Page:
Dagger decorated with hunting scenes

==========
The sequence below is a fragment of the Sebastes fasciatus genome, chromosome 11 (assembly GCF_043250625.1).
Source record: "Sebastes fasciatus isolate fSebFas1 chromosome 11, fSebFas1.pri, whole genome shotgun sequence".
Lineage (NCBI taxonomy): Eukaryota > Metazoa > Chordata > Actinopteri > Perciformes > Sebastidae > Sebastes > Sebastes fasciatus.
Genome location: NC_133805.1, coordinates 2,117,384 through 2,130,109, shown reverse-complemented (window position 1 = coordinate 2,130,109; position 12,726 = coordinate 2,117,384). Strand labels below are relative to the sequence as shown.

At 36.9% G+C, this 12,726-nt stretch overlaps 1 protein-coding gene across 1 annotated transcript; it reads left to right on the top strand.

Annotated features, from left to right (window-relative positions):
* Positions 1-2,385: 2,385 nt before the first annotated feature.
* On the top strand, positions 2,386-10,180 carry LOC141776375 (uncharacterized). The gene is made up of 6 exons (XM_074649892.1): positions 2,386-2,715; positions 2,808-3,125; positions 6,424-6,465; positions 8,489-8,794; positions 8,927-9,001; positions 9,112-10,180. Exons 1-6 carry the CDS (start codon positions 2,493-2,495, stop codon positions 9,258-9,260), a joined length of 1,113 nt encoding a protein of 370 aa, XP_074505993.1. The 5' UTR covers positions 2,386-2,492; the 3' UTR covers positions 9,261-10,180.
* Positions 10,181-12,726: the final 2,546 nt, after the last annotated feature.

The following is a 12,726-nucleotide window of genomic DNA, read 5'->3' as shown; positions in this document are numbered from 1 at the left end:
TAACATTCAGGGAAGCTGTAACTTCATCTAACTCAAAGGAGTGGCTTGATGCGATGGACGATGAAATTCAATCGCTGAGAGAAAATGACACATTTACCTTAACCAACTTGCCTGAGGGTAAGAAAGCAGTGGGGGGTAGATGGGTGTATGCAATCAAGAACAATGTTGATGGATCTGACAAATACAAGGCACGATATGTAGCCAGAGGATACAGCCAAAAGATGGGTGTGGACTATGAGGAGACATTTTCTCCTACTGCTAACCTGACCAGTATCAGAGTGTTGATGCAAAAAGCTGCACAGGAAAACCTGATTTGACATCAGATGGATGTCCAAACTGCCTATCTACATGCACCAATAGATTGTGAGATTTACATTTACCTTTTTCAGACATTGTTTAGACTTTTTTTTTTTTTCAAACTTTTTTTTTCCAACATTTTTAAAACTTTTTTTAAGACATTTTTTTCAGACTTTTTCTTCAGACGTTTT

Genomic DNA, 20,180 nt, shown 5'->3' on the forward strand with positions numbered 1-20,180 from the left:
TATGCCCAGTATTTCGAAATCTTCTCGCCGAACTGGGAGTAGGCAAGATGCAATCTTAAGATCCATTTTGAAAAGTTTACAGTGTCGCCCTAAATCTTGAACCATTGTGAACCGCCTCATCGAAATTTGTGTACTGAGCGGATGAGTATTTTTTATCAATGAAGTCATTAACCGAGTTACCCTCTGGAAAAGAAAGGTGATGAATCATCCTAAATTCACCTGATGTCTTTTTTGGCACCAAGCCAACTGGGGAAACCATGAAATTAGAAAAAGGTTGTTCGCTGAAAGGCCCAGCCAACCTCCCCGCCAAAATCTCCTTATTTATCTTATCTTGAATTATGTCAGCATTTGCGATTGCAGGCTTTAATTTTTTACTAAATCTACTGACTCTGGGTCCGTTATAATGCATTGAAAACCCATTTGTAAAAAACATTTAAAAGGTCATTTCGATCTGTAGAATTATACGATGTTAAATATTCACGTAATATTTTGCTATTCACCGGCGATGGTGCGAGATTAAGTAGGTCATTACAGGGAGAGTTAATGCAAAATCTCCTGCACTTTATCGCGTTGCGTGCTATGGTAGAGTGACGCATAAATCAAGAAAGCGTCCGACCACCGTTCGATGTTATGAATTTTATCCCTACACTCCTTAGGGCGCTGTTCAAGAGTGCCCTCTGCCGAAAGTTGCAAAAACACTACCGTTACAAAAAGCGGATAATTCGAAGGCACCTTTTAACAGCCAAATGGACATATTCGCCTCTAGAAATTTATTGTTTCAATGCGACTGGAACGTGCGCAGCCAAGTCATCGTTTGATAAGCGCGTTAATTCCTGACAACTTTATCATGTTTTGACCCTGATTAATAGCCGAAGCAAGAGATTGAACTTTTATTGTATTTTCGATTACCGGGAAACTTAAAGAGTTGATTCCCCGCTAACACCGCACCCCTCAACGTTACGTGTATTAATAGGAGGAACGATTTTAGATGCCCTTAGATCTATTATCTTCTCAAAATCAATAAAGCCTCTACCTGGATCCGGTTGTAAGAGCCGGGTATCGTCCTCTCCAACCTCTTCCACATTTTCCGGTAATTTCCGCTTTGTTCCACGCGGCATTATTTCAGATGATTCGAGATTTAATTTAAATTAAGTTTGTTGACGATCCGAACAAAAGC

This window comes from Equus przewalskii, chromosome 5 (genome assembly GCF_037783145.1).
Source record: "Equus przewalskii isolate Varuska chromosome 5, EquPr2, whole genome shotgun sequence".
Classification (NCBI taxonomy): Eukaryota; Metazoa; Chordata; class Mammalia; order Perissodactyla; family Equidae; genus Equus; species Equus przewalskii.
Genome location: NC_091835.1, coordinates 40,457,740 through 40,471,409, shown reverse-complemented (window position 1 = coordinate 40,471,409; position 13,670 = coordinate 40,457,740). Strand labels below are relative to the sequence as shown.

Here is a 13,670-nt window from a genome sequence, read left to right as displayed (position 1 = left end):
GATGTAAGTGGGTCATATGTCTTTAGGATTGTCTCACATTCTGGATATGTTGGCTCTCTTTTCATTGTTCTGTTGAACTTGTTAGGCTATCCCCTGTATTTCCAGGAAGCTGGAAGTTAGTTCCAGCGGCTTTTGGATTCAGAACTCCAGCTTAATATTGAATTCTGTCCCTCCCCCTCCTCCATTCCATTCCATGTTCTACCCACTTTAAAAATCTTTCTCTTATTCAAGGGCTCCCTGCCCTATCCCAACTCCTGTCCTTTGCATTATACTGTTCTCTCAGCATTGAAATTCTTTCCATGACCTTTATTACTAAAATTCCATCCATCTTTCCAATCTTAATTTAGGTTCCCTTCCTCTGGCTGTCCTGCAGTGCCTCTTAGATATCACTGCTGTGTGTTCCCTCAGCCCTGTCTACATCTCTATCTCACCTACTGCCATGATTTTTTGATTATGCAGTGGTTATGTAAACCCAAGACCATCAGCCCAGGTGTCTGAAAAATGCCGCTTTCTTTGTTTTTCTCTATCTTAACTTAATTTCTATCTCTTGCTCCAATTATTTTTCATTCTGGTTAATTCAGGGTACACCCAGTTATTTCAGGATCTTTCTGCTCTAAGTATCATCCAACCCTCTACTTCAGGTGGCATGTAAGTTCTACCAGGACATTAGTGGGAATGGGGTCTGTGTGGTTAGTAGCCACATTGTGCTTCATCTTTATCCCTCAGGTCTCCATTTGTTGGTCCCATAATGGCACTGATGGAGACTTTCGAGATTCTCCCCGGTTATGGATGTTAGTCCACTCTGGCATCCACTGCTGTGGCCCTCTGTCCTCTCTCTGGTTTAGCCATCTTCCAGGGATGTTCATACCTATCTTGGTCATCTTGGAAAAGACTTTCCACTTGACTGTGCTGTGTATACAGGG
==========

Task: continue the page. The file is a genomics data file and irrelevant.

This masterpiece of Mycenaean art displays a unique decorative technique known as 'painting with metal.' It is a bronze blade with four gold nails on the hilt. The blade is richly decorated on both sides with well-preserved complex scenes. One side illustrates a group of men hunting a lion: they carry long full-bodied rectangular or figure-of-eight shields, spears and bows. The other side depicts a lion chasing deer. The decorative technique employed consists of holding thin sheets of gold, silver and copper in place using niello, a black substance made of metal oxides. Niello comes in powder form and is applied to the object, which is then heated. As the niello melts it adheres both to the bronze surface and to the metal designs, which it holds in place. This technique was used almost exclusively in the Peloponnese from the late 16th to the 14th century BC, on a small number or daggers and vases, found in tombs of the nobility.